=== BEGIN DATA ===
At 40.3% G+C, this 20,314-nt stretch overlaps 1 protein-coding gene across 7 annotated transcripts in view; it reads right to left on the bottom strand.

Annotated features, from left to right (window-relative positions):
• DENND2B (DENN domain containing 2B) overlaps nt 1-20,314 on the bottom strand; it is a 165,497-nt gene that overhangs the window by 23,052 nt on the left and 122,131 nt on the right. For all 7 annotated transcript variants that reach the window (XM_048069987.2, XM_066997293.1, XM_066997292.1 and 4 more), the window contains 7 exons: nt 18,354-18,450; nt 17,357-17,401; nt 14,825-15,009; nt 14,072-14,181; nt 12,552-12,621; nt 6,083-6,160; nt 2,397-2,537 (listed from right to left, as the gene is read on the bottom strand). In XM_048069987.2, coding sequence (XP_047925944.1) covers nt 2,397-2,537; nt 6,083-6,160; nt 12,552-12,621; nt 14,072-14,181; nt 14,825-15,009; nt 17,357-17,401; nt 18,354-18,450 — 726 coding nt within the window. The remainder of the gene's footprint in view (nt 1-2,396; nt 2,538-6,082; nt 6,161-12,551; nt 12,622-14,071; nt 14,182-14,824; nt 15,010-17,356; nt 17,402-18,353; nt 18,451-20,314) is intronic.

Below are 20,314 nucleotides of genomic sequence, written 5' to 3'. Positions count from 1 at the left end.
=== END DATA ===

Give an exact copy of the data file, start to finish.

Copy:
At 40.3% G+C, this 20,314-nt stretch overlaps 1 protein-coding gene across 7 annotated transcripts in view; it reads right to left on the bottom strand.

Annotated features, from left to right (window-relative positions):
• DENND2B (DENN domain containing 2B) overlaps nt 1-20,314 on the bottom strand; it is a 165,497-nt gene that overhangs the window by 23,052 nt on the left and 122,131 nt on the right. For all 7 annotated transcript variants that reach the window (XM_048069987.2, XM_066997293.1, XM_066997292.1 and 4 more), the window contains 7 exons: nt 18,354-18,450; nt 17,357-17,401; nt 14,825-15,009; nt 14,072-14,181; nt 12,552-12,621; nt 6,083-6,160; nt 2,397-2,537 (listed from right to left, as the gene is read on the bottom strand). In XM_048069987.2, coding sequence (XP_047925944.1) covers nt 2,397-2,537; nt 6,083-6,160; nt 12,552-12,621; nt 14,072-14,181; nt 14,825-15,009; nt 17,357-17,401; nt 18,354-18,450 — 726 coding nt within the window. The remainder of the gene's footprint in view (nt 1-2,396; nt 2,538-6,082; nt 6,161-12,551; nt 12,622-14,071; nt 14,182-14,824; nt 15,010-17,356; nt 17,402-18,353; nt 18,451-20,314) is intronic.

Below are 20,314 nucleotides of genomic sequence, written 5' to 3'. Positions count from 1 at the left end.